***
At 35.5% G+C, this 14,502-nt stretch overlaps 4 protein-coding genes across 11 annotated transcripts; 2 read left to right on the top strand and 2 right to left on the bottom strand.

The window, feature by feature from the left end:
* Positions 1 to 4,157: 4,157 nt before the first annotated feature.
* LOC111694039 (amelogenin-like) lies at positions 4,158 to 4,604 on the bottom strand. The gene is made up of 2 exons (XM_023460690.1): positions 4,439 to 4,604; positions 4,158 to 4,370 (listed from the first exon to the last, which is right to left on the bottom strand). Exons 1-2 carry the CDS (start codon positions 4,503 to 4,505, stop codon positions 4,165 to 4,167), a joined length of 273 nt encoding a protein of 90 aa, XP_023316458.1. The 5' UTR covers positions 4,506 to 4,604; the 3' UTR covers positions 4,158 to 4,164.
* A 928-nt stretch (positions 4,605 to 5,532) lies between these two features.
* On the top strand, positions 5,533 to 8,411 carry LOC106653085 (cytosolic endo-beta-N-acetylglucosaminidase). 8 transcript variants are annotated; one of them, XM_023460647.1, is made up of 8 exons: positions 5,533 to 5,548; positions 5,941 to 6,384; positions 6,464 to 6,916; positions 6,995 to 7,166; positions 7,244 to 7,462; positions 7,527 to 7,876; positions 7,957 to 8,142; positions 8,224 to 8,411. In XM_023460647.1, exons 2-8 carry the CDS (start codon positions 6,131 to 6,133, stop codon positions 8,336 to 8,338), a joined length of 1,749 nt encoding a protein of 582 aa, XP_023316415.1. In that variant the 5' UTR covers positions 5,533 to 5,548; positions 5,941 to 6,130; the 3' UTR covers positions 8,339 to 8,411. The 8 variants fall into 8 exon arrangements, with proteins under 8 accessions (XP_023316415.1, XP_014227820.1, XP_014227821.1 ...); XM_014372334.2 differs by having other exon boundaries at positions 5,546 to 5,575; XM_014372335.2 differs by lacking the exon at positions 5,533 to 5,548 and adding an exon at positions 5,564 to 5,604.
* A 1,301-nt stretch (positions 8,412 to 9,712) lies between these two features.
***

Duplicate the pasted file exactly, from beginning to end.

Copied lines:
At 35.5% G+C, this 14,502-nt stretch overlaps 4 protein-coding genes across 11 annotated transcripts; 2 read left to right on the top strand and 2 right to left on the bottom strand.

The window, feature by feature from the left end:
* Positions 1 to 4,157: 4,157 nt before the first annotated feature.
* LOC111694039 (amelogenin-like) lies at positions 4,158 to 4,604 on the bottom strand. The gene is made up of 2 exons (XM_023460690.1): positions 4,439 to 4,604; positions 4,158 to 4,370 (listed from the first exon to the last, which is right to left on the bottom strand). Exons 1-2 carry the CDS (start codon positions 4,503 to 4,505, stop codon positions 4,165 to 4,167), a joined length of 273 nt encoding a protein of 90 aa, XP_023316458.1. The 5' UTR covers positions 4,506 to 4,604; the 3' UTR covers positions 4,158 to 4,164.
* A 928-nt stretch (positions 4,605 to 5,532) lies between these two features.
* On the top strand, positions 5,533 to 8,411 carry LOC106653085 (cytosolic endo-beta-N-acetylglucosaminidase). 8 transcript variants are annotated; one of them, XM_023460647.1, is made up of 8 exons: positions 5,533 to 5,548; positions 5,941 to 6,384; positions 6,464 to 6,916; positions 6,995 to 7,166; positions 7,244 to 7,462; positions 7,527 to 7,876; positions 7,957 to 8,142; positions 8,224 to 8,411. In XM_023460647.1, exons 2-8 carry the CDS (start codon positions 6,131 to 6,133, stop codon positions 8,336 to 8,338), a joined length of 1,749 nt encoding a protein of 582 aa, XP_023316415.1. In that variant the 5' UTR covers positions 5,533 to 5,548; positions 5,941 to 6,130; the 3' UTR covers positions 8,339 to 8,411. The 8 variants fall into 8 exon arrangements, with proteins under 8 accessions (XP_023316415.1, XP_014227820.1, XP_014227821.1 ...); XM_014372334.2 differs by having other exon boundaries at positions 5,546 to 5,575; XM_014372335.2 differs by lacking the exon at positions 5,533 to 5,548 and adding an exon at positions 5,564 to 5,604.
* A 1,301-nt stretch (positions 8,412 to 9,712) lies between these two features.